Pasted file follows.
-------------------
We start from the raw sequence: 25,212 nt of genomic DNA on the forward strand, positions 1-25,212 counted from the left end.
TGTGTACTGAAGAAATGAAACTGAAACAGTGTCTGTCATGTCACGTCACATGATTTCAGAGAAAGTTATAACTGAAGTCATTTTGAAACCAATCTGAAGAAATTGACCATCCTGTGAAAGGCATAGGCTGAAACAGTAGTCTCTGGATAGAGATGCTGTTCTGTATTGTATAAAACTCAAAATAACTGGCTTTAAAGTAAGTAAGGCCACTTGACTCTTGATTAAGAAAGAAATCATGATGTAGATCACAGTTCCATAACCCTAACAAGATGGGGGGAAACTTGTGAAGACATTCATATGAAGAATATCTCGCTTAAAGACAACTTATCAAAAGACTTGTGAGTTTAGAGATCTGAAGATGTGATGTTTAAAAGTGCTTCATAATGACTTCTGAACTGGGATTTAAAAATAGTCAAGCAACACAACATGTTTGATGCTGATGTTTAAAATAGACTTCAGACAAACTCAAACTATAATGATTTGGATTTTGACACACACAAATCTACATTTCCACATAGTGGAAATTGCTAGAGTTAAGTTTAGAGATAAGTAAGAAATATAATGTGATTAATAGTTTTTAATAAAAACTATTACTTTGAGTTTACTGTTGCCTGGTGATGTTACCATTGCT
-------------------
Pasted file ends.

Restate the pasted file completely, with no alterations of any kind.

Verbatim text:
We start from the raw sequence: 25,212 nt of genomic DNA on the forward strand, positions 1-25,212 counted from the left end.
TGTGTACTGAAGAAATGAAACTGAAACAGTGTCTGTCATGTCACGTCACATGATTTCAGAGAAAGTTATAACTGAAGTCATTTTGAAACCAATCTGAAGAAATTGACCATCCTGTGAAAGGCATAGGCTGAAACAGTAGTCTCTGGATAGAGATGCTGTTCTGTATTGTATAAAACTCAAAATAACTGGCTTTAAAGTAAGTAAGGCCACTTGACTCTTGATTAAGAAAGAAATCATGATGTAGATCACAGTTCCATAACCCTAACAAGATGGGGGGAAACTTGTGAAGACATTCATATGAAGAATATCTCGCTTAAAGACAACTTATCAAAAGACTTGTGAGTTTAGAGATCTGAAGATGTGATGTTTAAAAGTGCTTCATAATGACTTCTGAACTGGGATTTAAAAATAGTCAAGCAACACAACATGTTTGATGCTGATGTTTAAAATAGACTTCAGACAAACTCAAACTATAATGATTTGGATTTTGACACACACAAATCTACATTTCCACATAGTGGAAATTGCTAGAGTTAAGTTTAGAGATAAGTAAGAAATATAATGTGATTAATAGTTTTTAATAAAAACTATTACTTTGAGTTTACTGTTGCCTGGTGATGTTACCATTGCT